Lochaline – a welcome staging post
November 11, 2016
With its sheltered waters and good holding ground for anchoring, ‘the loch of the ford of the pool’ has always been an important natural harbour on the Morvern Peninsula.
The Vikings valued its strategic importance and found it a perfect haven for building and beaching their long-ships during their long occupancy of the West Highlands and Islands that once formed part of the Sea Kingdom of Norway.
It was in Morvern that Somerled, a Hebridean warrior prince, started his long campaign to drive the Vikings out of the Hebrides. His descendants created the MacDonald Lordship of the Isles and built the nearby Ardtornish Castle whose ruined 13th century walls still stand guard over the Sound of Mull and the entrance to Loch Aline. The strength of the MacDonalds lay in their supremacy of the sea, which they controlled using small galleys, called birlinns, that were faster and more manoeuvrable than other vessels of the period. It is recorded that, in the 15th century, Donald, Lord of the Isles mustered over 800 of these birlinns in Loch Aline in preparation for the Battle of Harlaw.
Beside the Mull ferry terminal there is a large stone pier, known locally as the ‘Relief Pier’. Construction began in 1843 by John Sinclair, a local landowner who founded the Village of Lochaline. It was financed by The Highland Relief Board to provide work for thirty-one families who were victims of the Potato Famine and the infamous Highland Clearances. The men, women and children who built it were paid in oats and wheatmeal instead of money.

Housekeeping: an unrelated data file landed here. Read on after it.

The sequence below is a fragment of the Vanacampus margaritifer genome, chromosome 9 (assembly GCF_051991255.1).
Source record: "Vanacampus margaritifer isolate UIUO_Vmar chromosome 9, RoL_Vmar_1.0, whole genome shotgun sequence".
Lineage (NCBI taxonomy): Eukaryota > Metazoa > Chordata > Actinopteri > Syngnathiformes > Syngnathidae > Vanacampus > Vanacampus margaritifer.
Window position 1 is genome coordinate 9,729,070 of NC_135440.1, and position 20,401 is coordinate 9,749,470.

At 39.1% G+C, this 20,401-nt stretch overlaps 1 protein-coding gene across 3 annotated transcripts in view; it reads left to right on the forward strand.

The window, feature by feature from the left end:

In 1930 the last remaining inhabitants of St Kilda were evacuated to the mainland of Scotland. Of the 36 St Kildans that left the island, 27 stepped ashore at Lochaline. The Forestry Commission had arranged accommodation for the group and all the men of working age were given forestry jobs. There were no trees on St Kilda, so one can only imagine what the trauma of such relocation was like for these poor people.
Nowadays, Loch Aline retains its strategic importance, albeit to the yachting and diving fraternity instead of the warriors of old. A passage through the Sound of Mull will always be enhanced with a pit-stop in its sheltered waters. The village of Lochaline is a thriving wee community with interesting pubs, a great snack bar on the old pier and, of course, the famous White House Restaurant.
The Cala Loch Àlainn visitor pontoons provide around 24 visitor berths within a short walking distance of the village of Lochaline. Shore facilities now include the harbour office, showers, toilets, laundry facilities and WiFi. New visitor’s moorings have also been laid near the pontoons. These moorings are suitable for boats up to 12m and cost £15 per night on a first come first serve basis. Further up the loch, the mud bottom provides excellent holding for those who prefer to use their own ground tackle.